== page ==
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The loud silence of rape survivors

THE-LOUD-AishahShahidahSimmThe loud silence of rape survivors

Simmons says Black women are good at protecting everyone but  themselves.

 (Photo by Julie Yarbrough)

By Jazelle Hunt, NNPA Washington Correspondent

 (Part IV)

     WASHINGTON, D.C. (NNPA) – An online survey of sexual assault survivors conducted as part of this series vividly captures the fear and reluctance Black women rape survivors exhibit about sharing their ordeal with others:

From a young woman, drugged and raped by a man she met at a party at age 21:

“I told someone, but I never gave specifics because I felt like they would think it was my fault.”

From a middle-aged woman, repeatedly raped by a class-mate’s father at age six:

“When it first happened, we told our teacher and the [school] nurse. We were told that we were making it up. He told me that if I told anyone, he’d kill my whole family. I was scared for weeks after telling my family.”

From a young woman, raped by her then-boyfriend’s older brother at age 15:

“I never told anyone, not even my boyfriend, until I started talking to a therapist on cam-pus during my sophomore year of college…to this day he doesn’t know.”

From a mature woman, raped at ages 12 and 13 and fond-led by a pastor at age 15:

“I never said a word. Because in the end, I blamed myself. How do you know to blame your-self at 12 years old?”

Data from the Department of Justice shows that Black women are less likely than other women to report rape and assaults to police or tell anyone what happened.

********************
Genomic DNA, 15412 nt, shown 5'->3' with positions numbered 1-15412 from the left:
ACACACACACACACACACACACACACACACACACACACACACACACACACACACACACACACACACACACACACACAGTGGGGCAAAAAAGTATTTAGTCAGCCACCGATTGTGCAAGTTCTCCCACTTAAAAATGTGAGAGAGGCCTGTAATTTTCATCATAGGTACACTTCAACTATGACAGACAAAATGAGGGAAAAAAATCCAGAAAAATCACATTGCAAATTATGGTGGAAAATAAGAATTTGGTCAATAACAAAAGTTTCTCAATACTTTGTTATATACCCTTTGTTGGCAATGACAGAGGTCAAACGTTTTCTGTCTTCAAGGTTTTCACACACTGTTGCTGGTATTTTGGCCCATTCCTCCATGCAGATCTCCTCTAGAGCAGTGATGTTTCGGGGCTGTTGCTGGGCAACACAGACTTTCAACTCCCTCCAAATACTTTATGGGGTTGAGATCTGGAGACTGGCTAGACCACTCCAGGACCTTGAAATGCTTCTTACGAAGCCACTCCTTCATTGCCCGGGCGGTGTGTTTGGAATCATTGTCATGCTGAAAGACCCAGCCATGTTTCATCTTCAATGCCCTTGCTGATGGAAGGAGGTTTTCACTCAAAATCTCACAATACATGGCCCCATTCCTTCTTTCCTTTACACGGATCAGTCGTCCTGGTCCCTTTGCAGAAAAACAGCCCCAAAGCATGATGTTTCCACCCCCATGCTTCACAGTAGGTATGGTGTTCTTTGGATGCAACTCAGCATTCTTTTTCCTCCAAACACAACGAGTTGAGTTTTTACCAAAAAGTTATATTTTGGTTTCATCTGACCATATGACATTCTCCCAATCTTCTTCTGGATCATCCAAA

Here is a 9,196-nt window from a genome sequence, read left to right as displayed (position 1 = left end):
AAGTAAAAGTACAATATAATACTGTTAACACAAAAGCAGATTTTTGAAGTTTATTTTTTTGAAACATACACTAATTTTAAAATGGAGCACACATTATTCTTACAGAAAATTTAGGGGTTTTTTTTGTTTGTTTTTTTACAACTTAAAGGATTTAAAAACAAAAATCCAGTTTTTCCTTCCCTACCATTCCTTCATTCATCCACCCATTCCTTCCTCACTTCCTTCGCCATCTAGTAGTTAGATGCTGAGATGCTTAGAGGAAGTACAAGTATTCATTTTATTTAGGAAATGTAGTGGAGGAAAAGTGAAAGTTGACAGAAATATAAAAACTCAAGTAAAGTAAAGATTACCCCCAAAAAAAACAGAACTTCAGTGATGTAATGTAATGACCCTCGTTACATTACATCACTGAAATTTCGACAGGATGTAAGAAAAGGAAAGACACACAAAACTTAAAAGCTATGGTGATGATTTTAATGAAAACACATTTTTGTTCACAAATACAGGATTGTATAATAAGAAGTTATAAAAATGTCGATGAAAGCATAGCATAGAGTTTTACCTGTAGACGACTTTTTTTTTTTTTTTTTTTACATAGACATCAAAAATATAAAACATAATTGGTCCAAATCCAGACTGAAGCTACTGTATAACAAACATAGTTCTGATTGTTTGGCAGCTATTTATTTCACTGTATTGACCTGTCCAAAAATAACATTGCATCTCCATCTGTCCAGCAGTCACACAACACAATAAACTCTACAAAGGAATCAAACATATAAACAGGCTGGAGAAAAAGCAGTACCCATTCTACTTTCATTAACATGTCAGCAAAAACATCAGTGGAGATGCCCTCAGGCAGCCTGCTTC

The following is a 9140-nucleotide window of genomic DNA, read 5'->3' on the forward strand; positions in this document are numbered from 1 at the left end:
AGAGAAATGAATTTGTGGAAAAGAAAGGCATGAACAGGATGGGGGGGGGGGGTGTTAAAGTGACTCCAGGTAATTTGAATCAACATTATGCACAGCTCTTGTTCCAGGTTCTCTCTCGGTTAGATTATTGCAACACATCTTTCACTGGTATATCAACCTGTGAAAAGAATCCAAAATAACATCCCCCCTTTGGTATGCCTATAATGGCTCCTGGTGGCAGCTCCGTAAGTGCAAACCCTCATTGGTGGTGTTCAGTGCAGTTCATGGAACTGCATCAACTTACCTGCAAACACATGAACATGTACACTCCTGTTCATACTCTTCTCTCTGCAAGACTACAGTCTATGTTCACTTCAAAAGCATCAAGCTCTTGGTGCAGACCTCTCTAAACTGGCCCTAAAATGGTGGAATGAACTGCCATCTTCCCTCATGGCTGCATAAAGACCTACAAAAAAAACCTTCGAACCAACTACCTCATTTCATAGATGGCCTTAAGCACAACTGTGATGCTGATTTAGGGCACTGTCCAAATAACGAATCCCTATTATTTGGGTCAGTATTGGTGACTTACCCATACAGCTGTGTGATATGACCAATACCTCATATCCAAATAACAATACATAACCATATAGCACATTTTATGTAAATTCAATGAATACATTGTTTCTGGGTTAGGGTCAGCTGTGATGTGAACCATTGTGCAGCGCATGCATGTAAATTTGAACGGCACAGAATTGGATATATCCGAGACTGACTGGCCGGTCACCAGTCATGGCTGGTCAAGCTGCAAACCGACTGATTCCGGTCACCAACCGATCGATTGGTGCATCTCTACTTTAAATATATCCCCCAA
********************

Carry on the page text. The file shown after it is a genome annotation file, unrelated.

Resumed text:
Why?

About 80 percent of rapes happen between people of the same race. For Black women survivors whose assailants are also Black, cultural codes can make it difficult to speak out.

 

Black men vs. Black women

“We in Black communities don’t talk about [sexual assault] because of this pressure to protect the race,” says Aishah Shahidah Simmons, a survivor, educator, activist, and director of “NO! The Rape Documentary,” an international award-winning film that explores sexual violence within in the Black community.

The Philadelphia native explained, “[Black women] are valuable when we’re concerned about protecting our men and our children and our communities, but when it comes to talking about the violence that we’ve experienced at the hands of the men in our communities, then we’re traitors.”

Many have absorbed this message, including survivors. For example, Tiffany Perry, a native of Jersey City, N.J., was surprised to hear her mother’s opinion on the Bill Cosby sexual assault allegations.

“My mom is in support of Bill Cosby, she thinks he’s being sabotaged. She’s leaning more on the side of politics…. And I told her, ‘I can’t believe you, a person who has experienced a rape, would be in support of him,’” Perry said.

“You hear all of these women, particularly Black women – ‘Oh, they should’ve said something a long time ago. They just this, and gold-digger that.’ But if these women had said something, who’s to say these women wouldn’t have gotten railroaded then like they are getting railroaded now?”

On top of the expectation to be supportive of Black men, beliefs about what constitutes ideal Black womanhood, including inexhaustible emotional strength and perfect sexual respectability, can add to the trauma for Black women.

 

 

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